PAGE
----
|MadSci Network: Physics|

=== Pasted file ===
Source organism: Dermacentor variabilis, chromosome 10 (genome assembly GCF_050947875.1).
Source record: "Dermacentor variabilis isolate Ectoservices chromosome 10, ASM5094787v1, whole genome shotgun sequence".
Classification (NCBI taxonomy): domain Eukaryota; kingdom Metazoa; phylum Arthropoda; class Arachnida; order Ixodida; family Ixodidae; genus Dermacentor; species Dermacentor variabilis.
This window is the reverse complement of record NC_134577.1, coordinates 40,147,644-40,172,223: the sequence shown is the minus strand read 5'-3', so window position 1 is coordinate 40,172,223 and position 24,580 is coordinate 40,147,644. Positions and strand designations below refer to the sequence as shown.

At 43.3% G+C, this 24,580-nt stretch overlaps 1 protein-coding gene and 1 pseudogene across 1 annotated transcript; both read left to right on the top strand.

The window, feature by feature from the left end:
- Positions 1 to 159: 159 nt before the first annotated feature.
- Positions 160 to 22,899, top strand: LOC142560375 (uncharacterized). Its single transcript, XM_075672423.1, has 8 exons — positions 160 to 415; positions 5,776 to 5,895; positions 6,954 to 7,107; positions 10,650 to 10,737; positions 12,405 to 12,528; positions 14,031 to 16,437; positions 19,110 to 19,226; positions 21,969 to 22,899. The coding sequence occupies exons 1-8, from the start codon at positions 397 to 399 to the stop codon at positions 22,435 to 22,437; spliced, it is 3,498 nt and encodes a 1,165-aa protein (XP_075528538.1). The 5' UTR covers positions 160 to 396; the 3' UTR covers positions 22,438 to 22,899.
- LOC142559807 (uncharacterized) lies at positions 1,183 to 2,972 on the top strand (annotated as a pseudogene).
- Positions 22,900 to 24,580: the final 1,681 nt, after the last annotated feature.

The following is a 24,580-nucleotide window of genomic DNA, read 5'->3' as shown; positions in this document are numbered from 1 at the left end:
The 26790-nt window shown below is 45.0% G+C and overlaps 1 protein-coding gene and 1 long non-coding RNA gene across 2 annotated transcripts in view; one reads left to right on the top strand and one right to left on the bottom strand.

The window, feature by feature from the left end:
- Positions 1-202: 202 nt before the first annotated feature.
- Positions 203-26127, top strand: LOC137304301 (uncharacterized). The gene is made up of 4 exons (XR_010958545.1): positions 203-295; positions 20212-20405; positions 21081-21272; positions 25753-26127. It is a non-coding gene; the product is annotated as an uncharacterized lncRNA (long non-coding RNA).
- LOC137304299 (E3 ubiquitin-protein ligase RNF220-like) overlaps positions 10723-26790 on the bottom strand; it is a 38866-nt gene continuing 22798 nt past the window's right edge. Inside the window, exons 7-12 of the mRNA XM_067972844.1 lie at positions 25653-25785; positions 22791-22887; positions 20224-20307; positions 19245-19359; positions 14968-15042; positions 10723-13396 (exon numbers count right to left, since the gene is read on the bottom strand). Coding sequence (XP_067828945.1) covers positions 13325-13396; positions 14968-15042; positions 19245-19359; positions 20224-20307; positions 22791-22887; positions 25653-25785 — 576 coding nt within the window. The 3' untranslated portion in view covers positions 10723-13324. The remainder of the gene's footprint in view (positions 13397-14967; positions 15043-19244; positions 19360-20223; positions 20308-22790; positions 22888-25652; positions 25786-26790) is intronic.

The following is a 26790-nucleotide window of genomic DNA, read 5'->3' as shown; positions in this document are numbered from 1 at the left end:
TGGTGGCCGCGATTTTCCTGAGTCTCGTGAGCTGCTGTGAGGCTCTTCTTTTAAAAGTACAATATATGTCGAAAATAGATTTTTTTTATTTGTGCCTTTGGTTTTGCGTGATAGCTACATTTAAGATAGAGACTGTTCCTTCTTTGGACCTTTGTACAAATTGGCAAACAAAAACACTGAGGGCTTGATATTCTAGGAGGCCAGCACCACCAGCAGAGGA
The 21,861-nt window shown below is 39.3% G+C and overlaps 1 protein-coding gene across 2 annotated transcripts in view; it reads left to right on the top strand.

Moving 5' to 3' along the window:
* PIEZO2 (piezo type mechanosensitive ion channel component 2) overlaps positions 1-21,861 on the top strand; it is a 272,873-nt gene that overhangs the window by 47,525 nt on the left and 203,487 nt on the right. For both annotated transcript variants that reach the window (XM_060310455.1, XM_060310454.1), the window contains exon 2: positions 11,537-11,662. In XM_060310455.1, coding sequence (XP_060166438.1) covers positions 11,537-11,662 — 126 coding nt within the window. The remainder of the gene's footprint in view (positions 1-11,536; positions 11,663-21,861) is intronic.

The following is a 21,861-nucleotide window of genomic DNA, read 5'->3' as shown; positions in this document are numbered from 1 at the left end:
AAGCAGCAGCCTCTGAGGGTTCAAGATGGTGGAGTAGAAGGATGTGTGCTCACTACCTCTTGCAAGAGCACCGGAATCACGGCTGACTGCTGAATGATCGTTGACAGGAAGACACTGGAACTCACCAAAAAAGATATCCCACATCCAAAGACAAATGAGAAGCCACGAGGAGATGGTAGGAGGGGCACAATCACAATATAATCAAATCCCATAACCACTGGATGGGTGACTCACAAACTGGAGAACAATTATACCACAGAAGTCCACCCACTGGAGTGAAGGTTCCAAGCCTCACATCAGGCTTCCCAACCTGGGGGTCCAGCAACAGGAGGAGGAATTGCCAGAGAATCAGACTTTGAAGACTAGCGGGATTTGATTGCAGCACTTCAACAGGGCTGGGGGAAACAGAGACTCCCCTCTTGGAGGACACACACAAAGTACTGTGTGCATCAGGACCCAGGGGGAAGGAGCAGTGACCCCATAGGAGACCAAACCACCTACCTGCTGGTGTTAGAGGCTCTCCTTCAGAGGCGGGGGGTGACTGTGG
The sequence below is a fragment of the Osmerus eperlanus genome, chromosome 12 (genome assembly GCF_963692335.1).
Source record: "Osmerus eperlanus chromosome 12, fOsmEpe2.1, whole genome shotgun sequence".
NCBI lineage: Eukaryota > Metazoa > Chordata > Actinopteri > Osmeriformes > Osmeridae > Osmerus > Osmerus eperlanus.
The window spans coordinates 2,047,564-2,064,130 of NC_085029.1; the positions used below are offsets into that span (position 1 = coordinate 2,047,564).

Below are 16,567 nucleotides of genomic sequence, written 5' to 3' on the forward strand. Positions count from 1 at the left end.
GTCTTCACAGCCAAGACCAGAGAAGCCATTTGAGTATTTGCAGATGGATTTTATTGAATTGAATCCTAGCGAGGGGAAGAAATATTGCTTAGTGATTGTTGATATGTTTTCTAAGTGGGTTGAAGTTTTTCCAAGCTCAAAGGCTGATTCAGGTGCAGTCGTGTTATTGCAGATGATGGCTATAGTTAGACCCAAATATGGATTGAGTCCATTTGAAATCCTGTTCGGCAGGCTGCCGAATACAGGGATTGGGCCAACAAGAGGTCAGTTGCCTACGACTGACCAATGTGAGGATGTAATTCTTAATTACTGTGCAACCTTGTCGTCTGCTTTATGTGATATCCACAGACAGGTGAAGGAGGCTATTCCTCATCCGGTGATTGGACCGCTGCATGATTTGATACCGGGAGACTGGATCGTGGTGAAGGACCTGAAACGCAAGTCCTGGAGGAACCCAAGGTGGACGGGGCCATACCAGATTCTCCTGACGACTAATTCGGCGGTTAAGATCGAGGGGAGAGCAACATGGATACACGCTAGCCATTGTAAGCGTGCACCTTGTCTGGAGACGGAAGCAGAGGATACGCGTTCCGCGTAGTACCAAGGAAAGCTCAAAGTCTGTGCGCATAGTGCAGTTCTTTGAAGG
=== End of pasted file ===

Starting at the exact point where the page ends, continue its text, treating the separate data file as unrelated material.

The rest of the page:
Corey, you are right to be skeptical. Every scientist should be careful to make sure that observations do indeed make good sense. In this particular case, you are correct that we can not see atomic or sub-atomic particles with our own built-in senses. However, we can design tools that will sense the effects of such small particles in ways that can be amplified or modified to make them evident to our own eyes and ears. Let me give two examples. Sub-atomic particles (neutrons among them) moving at very high speeds collide with the gas that is contained in that chamber. If we make the chamber conditions right, then the energy dissipated in these collisions can cause a trail of droplets to form. This is called a cloud chamber, and the tracks of the particles are visible in such. Or, I can bang such fast-moving particles into a semiconductor diode, or a low-pressure gas tube, with a voltage across it. The incident particle will create a swarm of electrons, etc, all knocked loose by the collisions of its passage. This will make a low-resistance path and a pulse of current will flow. This can be amplified and routed to a speaker. We hear a *pop!* each time an energetic particle flies through the detector, which is essentially a Geiger counter type device. Many classic experiments use such methods. A famous one is Millikan figured out the charge on the electron. He had tiny oil drops go through an electric field and pick up a small charge. By then using a field to suspend the oil drop against gravity in a vacuum, he could balance the electromagnetic force against the force of gravity. By observing (through the equivalent of an optical microscope) how much field was required to balance gravity for quite a number of charged oil drops, he figured out what the charge on the electron had to be, as his electromagnetic force was quantized (so many electrons on one oil drop). Such indirect methods are not limited to small things. The recent detection of planets around nearby stars, for instance, is done by extremely careful measurements of the spectrum of that star, looking for a Doppler effect caused by the wobble of the star around the common center of gravity of the planet and star. Note that we can not, now, directly image the planet. It is as invisible to us as the neutron, but by using classical gravitation and Doppler effects (and a very sophisticated spectral analysis system) we can detect its effects. The general answer to your question, therefore, is that we use a variety of indirect methods of measurement when working with atomic and sub-atomic scale events. The specific method used, of course, depends on what one is trying to detect or evaluate. There is, in fact, a whole branch of science called metrology (the study of measurement) that worries about some very, very fundamental things (how you measure how much time a second is, for example) to extremely high levels of precision.
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